Ring a bell?


Or am I the only one who thinks there is a similarity between Steve Martin and Vivek Oberoi though their individual features are not similar?

Funny are the ways of the mind I guess. I was watching the end of a Steve Martin movie on Star Movies last evening and somehow, suddenly, I could see a strong resemblance between Vivek Oberoi and him. Never struck me earlier. Whatever.

Both of them have scriptwrting on their resumes
Martin - known as one
Oberoi - started out as one
(And I am just marketing my similarity theory here:))

Friday, August 19, 2005

'Malligai Poo' Idlis

The one dominant memory of my childhood mornings is that of eating idlis for breakfast day-in and day-out. I had this totally "thayir" way of having idlis with lots of curd - essentially I mashed it and messed it so much to make the plate of idli seem like minced curd rice.

The good thing about idlis is that they are plain, safe and adaptable to a lot of combinations.

Although the precise history of the modern idli is unknown, it is a very old food in southern Indian cuisine. The first mention of it in writings occurs ca. 920 A.D., and it seems to have started as a dish made only of fermented urad dal. One description ca. 1025 says the lentils were first soaked in buttermilk, and after grinding, seasoned with pepper, coriander, cumin and asafoetida. The king and scholar Someshwara III, reigning in the area now called Karnataka, included an idli recipe in his encyclopedia, the Manasollasa, written in Sanskrit ca. 1130 A.D. There is no known record of rice being added until some time in the 17th century. It may have been found that the rice helped speed the fermentation process. Although the idli changed in ingredients, the preparation process and the name remained the same (Wiki).

Bacterial fermentation causes the batter to swell thus enabling fluffy idlis to create quite a fan following.

Idli is a small, white acid-leavened and steamed cake prepared by bacterial fermentation of a thick batter prepared from carefully washed rice and dehulled black gram dhal. The rice is coarsely ground and the black gram is finely ground. Dosa batter is very similar to idli batter, except that the rice and black gram are finely ground (FAQ.org).

Perhaps Idli is the most sophisticated dish of its times uninfluenced by any foreign invasion. It originated in South India. The Rice and Urd Dal (Split Black beans) are soaked overnight, ground and let the mixture ferment overnight and then making dumplings in steam. According to age old myths, heavens send blessing through the Palm trees to the hands of the woman to cause fermentation. We know now that the fermentation is the result of air-born wild yeast, and has nothing to do with the Palm trees (Indiacurry).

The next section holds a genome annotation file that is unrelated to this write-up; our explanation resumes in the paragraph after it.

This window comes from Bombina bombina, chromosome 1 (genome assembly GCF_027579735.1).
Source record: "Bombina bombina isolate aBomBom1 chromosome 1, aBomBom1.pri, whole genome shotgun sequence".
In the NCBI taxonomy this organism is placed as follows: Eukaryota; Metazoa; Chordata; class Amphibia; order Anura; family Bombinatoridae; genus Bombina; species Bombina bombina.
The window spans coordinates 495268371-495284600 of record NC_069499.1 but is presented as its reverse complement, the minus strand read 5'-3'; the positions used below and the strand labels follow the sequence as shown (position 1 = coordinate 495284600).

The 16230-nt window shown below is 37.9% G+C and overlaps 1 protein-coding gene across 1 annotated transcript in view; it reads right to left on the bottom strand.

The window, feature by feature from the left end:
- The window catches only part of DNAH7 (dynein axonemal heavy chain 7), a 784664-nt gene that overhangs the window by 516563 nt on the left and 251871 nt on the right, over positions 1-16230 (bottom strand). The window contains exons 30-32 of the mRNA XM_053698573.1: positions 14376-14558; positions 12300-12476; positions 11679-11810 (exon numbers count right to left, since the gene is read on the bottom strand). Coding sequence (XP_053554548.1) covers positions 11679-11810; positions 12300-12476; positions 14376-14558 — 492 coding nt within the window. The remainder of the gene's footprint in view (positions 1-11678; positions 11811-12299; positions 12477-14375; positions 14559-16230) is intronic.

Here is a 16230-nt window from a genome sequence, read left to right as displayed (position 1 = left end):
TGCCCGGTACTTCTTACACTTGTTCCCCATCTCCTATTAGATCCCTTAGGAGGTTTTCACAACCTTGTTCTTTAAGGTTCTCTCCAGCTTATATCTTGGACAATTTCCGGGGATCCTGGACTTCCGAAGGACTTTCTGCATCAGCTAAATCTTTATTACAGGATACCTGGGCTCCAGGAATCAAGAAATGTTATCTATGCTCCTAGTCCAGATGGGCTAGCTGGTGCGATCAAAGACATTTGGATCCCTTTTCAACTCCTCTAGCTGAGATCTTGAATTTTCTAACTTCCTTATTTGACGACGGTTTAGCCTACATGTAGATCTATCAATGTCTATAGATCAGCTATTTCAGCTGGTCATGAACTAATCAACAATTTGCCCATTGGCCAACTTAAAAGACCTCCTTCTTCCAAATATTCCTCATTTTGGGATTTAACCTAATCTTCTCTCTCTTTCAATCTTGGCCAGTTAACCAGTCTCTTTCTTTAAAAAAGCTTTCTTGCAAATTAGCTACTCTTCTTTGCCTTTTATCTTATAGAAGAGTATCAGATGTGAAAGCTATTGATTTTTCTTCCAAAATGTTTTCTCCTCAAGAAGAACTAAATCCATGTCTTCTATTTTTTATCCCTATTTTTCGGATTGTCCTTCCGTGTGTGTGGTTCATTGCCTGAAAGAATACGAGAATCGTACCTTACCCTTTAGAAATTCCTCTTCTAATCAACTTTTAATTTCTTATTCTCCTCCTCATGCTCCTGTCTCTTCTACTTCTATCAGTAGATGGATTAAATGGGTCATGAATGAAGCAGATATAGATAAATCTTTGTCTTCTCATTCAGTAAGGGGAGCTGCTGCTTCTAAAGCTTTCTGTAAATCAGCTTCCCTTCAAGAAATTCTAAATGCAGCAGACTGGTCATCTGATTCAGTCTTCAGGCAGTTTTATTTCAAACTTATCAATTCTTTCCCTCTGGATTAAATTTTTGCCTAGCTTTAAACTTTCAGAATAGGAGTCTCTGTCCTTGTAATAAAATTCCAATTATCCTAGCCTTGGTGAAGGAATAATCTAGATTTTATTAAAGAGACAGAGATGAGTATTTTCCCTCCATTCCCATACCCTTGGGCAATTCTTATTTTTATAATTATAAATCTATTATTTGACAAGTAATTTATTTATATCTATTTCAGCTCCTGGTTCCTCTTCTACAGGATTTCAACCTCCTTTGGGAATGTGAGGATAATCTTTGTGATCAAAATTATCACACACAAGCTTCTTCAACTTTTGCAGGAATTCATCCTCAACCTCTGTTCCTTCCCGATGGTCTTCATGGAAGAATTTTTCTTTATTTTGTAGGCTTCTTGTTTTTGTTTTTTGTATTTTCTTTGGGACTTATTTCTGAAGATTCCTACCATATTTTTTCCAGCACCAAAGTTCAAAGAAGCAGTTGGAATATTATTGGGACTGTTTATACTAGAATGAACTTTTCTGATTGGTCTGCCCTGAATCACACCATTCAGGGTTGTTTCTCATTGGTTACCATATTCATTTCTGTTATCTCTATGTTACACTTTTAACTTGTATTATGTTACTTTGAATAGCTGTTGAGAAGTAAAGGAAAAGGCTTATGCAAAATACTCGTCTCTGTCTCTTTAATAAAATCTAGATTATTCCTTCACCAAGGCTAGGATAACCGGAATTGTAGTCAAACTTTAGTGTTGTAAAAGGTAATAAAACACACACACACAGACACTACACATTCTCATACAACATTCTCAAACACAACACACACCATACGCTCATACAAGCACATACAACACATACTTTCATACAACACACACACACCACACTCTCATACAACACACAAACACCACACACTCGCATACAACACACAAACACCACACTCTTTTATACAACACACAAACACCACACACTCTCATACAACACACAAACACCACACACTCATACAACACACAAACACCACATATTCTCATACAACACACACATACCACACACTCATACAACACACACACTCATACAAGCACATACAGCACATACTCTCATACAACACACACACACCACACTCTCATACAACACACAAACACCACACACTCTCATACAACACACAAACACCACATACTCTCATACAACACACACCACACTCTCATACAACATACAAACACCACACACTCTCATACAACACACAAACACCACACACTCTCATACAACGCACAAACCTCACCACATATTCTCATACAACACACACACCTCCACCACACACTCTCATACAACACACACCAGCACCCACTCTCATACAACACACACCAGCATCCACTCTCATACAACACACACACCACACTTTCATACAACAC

While the belief that heavenly blessing to the hands of a woman causes fermentation may be archaic, it is still amazing how no two idli batters are the same. The maker does have magic - remember all those dialogues on several mouths about "amma oda idli" (my mother's idlis)?

There are umpteen idli places in Chennai - from steaming idlis served on the roadside to restaurants that use idlis as a marketing trump card. Soon after 'Murugan Idli' opened a couple of restaurants in Chennai, there was a 'Valli Idli' restaurant. The country of the original copy cats indeed :)

Finally, an idli addict's fantasy of starting an only-idli restaurant.

By the way, what is your favourite idli combination? I like them with coriander chutney or sambhar or tamarind chutney (other than curd of course!).

Tuesday, August 16, 2005

If you can replace your husband with your favourite books, which ones would it be? :)
(Let us do a version for the men. If you can replace your wife's wardrobe space with a sporting/gaming area, which game(s) would you choose?)

Saturday, August 13, 2005

Hurray for Anil Dash who completes six years of blogging.

Finally someone thought it made sense to release his movie on the Internet.

A smile for this dalliance of an idle mind.

Meg has been touching on Autism here and here. The examples that I have seen personally have all been due to the "assortative mating" of cousins.

The joy of the outdoor shower reminded me of the neat ones at the cottages in Coconut Lagoon in Kumarakom. It was a novel natural touch for the visitors.

The Intent Blog

Lots of good intent eh? (via selectiveamnesia)
Popular culture dictates how we live our lives. It dictates both what we consume and how we consume. It is the raw material of our collective imagination. It dictates our aspirations and our expectations.